How much can a Roth IRA conversion save you?
Virtually every doctor and spouse can now enjoy the benefit of tax-free growth through a Roth IRA.
by John K. McGill, MBA, CPA, JD, and Brad Kucharo, CPA, CFP®
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Virtually every doctor and spouse can now enjoy the benefit of tax-free growth through a Roth IRA. While direct contributions to a Roth IRA are not permitted for high-income doctors, all doctors can now convert their regular IRAs into Roth IRAs, regardless of income level. This has created a virtual frenzy for Roth IRA conversions among doctors.
While estate planning advantages are important, it's the tremendous income tax savings that make Roth IRAs particularly attractive, says tax planning expert Brad Kucharo, CPA, CFP®. Distributions from Roth IRAs are tax-free if made after the age of 59½ and at least five years after opening the Roth IRA. Moreover, Roth IRA withdrawals are not subject to the new 3.8% Medicare (payroll) tax on personal investment income (i.e., income, dividends, interest, capital gains, etc.) received by high-income doctors, beginning in 2013.
For these reasons, Mr. Kucharo recommends that high-income doctors and spouses make the maximum regular, nondeductible IRA contributions annually of $5,000 per spouse per year, or $6,000 for each spouse age 50 or older.
Then the taxable portion of each spouse's IRA can be rolled over tax-free into the practice's retirement plan, leaving only the cumulative after-tax, nondeductible contribution amount. These amounts can then be converted tax-free into Roth IRAs. Thereafter, new nondeductible regular IRA contributions should be made for each spouse annually, and then immediately converted into Roth IRAs.
Mr. Kucharo also recommends that doctors convert additional portions of their taxable IRAs into Roths following the sale of their practice. During the years following the sale when the doctor is living off the after-tax sales proceeds, he or she will have little taxable income. This provides a tremendous opportunity to convert regular IRAs into Roth IRAs at extremely low tax rates.
During his recent "Planning for Retirement" seminar, Mr. Kucharo discussed one client who, upon his recommendation, converted $100,000 per year of taxable IRA proceeds into Roth IRAs each year following his practice from age 66 through 70.
Since a portion of this income was offset by the doctor's personal exemptions and itemized deductions, and most of the remainder was taxed at only the 10% and 15% rates, the total federal income taxes due on the IRA proceeds converted was less than $10,000 a year, or $50,000 total, on the $500,000 amount converted.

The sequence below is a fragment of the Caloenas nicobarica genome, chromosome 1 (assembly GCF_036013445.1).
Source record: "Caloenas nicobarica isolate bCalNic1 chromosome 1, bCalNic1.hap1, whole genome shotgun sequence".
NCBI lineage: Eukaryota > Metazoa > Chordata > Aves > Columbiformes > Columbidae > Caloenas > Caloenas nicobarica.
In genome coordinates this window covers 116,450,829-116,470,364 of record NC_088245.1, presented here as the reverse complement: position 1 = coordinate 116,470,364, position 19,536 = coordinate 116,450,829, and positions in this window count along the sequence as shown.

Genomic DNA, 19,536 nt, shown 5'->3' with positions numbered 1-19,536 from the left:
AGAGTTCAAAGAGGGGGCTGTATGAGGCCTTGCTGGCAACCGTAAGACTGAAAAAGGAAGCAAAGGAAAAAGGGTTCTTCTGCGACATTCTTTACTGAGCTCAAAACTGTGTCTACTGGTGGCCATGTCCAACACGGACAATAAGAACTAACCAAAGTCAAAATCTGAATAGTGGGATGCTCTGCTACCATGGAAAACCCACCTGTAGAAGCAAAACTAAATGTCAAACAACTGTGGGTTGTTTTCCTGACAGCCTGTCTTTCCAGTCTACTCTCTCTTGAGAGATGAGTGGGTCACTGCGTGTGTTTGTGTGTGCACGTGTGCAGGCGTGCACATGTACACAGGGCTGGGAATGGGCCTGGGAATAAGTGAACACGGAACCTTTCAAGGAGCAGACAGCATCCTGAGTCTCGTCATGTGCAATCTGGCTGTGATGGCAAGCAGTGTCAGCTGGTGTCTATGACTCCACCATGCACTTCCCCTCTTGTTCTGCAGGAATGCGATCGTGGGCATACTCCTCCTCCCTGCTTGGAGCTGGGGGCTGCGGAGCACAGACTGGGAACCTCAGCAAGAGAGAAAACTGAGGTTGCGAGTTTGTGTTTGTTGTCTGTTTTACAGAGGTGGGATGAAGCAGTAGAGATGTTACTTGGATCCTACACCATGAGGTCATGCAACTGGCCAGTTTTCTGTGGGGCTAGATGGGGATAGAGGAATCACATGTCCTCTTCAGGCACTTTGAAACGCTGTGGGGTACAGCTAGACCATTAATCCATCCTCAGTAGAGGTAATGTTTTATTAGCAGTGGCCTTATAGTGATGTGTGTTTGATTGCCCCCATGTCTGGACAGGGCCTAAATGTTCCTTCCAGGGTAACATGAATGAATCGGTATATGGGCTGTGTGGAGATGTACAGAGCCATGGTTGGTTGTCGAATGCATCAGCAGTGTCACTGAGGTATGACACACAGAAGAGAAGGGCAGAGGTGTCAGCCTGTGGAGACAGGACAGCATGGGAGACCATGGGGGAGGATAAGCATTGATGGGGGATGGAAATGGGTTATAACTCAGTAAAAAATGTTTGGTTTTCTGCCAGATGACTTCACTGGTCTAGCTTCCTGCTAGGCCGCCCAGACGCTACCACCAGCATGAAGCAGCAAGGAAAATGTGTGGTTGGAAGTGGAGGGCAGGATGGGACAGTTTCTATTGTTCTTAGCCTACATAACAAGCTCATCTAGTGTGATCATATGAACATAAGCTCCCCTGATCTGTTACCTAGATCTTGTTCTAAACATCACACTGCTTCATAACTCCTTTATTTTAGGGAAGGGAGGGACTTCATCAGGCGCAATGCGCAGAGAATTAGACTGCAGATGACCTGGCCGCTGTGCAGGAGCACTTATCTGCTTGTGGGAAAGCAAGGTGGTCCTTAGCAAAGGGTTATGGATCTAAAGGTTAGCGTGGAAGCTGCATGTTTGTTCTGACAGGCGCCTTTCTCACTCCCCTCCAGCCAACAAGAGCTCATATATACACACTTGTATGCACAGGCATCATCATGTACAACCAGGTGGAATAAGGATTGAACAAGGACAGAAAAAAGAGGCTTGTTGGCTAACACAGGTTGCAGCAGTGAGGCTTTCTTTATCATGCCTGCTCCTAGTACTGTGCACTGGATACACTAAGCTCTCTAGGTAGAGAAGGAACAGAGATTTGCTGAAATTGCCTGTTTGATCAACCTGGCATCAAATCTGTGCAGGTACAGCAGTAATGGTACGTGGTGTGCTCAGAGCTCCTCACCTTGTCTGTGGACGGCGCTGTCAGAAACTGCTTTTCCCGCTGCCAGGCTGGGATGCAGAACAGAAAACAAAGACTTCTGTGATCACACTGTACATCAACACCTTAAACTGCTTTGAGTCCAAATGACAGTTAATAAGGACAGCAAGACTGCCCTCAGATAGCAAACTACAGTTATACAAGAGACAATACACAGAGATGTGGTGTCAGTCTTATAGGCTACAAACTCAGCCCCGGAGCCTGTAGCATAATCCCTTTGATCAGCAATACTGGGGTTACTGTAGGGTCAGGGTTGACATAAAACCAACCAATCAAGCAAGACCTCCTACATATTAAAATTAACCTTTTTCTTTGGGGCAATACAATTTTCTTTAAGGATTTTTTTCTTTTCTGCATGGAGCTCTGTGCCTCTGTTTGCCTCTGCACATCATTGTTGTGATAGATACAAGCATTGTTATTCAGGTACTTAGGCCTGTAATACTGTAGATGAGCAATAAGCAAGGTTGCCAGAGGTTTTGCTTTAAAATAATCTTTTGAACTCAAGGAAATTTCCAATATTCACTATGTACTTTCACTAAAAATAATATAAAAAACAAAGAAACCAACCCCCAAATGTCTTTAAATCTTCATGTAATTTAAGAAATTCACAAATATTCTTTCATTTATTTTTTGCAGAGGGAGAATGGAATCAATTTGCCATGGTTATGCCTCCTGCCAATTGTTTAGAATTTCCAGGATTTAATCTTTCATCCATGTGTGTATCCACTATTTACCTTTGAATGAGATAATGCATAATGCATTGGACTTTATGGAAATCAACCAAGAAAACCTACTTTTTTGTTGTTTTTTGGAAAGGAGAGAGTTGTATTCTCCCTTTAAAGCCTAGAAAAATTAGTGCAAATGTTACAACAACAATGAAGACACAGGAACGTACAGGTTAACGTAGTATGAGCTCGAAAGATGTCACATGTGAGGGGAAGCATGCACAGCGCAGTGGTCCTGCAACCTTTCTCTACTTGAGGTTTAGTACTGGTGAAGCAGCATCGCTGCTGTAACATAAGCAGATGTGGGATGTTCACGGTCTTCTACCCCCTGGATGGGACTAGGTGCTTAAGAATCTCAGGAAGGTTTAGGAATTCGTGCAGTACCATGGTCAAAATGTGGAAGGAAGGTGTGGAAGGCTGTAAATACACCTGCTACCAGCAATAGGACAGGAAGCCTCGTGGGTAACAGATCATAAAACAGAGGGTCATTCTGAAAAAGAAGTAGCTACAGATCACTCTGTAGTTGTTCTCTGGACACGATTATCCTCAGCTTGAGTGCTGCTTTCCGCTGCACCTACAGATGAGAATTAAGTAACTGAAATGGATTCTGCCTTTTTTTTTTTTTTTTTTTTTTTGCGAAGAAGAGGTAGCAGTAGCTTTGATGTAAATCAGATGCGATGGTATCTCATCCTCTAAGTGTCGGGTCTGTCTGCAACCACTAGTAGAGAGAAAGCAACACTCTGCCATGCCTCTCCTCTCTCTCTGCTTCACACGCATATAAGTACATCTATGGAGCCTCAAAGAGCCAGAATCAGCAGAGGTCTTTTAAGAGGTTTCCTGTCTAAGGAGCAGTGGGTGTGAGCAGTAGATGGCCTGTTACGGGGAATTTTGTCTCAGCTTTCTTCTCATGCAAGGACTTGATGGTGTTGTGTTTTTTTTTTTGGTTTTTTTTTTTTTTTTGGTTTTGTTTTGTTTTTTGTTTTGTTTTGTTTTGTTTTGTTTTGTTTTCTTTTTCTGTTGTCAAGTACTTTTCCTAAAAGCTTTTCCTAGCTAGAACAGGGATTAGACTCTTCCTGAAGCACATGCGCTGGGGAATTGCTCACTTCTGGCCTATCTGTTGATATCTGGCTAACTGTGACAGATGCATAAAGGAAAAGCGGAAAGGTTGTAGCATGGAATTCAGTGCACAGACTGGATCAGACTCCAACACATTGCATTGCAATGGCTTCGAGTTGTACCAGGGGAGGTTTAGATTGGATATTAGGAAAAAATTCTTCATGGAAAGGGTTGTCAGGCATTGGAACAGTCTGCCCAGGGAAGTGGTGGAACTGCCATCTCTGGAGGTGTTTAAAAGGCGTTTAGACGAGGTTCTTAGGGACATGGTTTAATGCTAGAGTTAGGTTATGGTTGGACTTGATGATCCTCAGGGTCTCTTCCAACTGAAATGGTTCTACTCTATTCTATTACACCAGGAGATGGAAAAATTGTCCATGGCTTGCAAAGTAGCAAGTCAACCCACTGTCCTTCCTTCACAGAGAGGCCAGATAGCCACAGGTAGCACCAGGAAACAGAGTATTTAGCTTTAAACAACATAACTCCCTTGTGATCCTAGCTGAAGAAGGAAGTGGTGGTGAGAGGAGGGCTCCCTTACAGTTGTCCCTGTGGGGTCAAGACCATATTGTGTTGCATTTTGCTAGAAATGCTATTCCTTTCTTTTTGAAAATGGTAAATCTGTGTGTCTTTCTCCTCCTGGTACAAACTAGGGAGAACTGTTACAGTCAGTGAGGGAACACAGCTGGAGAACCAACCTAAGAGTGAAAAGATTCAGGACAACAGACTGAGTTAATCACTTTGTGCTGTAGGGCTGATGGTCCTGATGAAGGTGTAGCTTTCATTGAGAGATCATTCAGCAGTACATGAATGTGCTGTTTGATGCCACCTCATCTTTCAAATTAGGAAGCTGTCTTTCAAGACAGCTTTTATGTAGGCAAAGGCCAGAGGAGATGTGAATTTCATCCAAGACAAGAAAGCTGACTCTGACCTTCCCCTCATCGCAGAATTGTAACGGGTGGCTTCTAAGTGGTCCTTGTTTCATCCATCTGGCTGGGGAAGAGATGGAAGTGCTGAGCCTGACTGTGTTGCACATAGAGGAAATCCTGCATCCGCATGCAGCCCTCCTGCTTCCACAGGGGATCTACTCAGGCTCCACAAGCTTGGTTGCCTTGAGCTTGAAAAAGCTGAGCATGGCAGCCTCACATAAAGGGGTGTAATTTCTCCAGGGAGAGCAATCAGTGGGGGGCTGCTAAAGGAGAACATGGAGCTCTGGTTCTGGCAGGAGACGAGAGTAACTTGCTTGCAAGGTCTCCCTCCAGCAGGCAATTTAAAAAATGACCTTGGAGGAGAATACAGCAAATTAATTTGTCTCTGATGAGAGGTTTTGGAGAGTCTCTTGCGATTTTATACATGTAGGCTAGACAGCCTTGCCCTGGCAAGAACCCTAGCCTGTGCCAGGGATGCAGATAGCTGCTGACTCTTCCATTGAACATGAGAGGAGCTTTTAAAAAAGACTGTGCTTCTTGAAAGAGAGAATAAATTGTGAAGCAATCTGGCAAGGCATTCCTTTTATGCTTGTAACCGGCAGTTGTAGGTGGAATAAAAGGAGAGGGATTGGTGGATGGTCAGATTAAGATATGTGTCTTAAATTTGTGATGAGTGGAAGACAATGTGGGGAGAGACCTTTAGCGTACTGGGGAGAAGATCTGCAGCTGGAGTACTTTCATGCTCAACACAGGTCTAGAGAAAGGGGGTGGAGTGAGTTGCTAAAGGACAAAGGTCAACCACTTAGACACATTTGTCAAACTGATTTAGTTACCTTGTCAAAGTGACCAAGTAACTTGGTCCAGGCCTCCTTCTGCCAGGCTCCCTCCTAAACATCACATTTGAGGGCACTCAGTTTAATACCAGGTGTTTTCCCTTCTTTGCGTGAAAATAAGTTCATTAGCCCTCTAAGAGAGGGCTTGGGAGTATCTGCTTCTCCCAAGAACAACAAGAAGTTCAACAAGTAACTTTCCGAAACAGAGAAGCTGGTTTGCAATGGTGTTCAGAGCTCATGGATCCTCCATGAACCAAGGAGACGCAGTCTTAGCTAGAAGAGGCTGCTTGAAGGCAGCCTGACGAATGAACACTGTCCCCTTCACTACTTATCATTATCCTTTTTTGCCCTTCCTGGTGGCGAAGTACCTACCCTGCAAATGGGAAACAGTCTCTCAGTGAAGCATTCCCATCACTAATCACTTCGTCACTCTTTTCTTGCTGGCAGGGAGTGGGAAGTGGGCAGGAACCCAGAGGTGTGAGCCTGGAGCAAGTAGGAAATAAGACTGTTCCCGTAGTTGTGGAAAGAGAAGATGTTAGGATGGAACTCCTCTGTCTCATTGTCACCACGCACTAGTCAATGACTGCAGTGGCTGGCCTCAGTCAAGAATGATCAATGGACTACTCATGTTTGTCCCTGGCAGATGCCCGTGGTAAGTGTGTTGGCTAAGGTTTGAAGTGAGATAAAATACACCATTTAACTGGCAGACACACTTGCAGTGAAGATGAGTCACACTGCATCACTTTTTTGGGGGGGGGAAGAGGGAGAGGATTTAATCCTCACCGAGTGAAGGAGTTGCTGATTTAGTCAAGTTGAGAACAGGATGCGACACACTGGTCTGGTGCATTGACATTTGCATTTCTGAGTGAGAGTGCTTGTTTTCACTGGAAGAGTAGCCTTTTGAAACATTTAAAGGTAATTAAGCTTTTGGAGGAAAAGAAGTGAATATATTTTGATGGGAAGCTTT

Accordingly, Mr. Kucharo said this doctor saved more than $125,000 in federal income taxes from undertaking this Roth IRA conversion when his effective tax rate was less than 10%, rather than converting the taxable portion during his higher earning years, when his maximum tax rate was 35%.
While the doctor was impressed by the reduction in taxes through conversion of his regular IRA into Roths in annual installments following his practice sale, he still wanted to know the amount of his future tax savings and how that compared to the tax costs incurred in converting. Mr. Kucharo assumed that the $500,000 inside the taxable IRA earned 6%, and would have been paid out in equal monthly installments over a span of 30 years. That would have resulted in payments of $2,997.75 per month, or $35,973 annually.
Based upon a projected federal income tax rate of 25% in retirement, the annual federal income taxes due on the IRA payout would be $8,993.26. Over the 30-year payout, the total income taxes paid would be $269,798. Subtracting the $49,900 in federal income taxes paid to convert to Roth IRA status resulted in a net tax savings of $219,898 by converting. Adjusting the future tax savings to their present value using a 6% discount rate still provided a net savings of more than $75,000 in today's dollars.
Many doctors may be in a higher tax bracket after age 70½, due to required retirement plan and taxable IRA payouts, which would increase the potential tax savings. Furthermore, if tax rates rise in the future as expected, the tax savings would be even greater, says Mr. Kucharo. Finally, if the doctor does not make withdrawals from the Roth IRA over his lifetime, but passes the Roth IRA to his children to continue the tax-free growth, the savings would be even greater.
John McGill and Brad Kucharo provide tax and business planning exclusively for the dental profession and also publish the popular newsletter "The McGill Advisory" through John K. McGill & Company, Inc., a member of The McGill & Hill Group, LLC. The McGill & Hill Group's members and affiliates collectively serve as a one-stop resource for tax and business planning, practice transition, legal, retirement plan administration, CPA, and investment advisory services. Visit www.mcgillhillgroup.com for more information.
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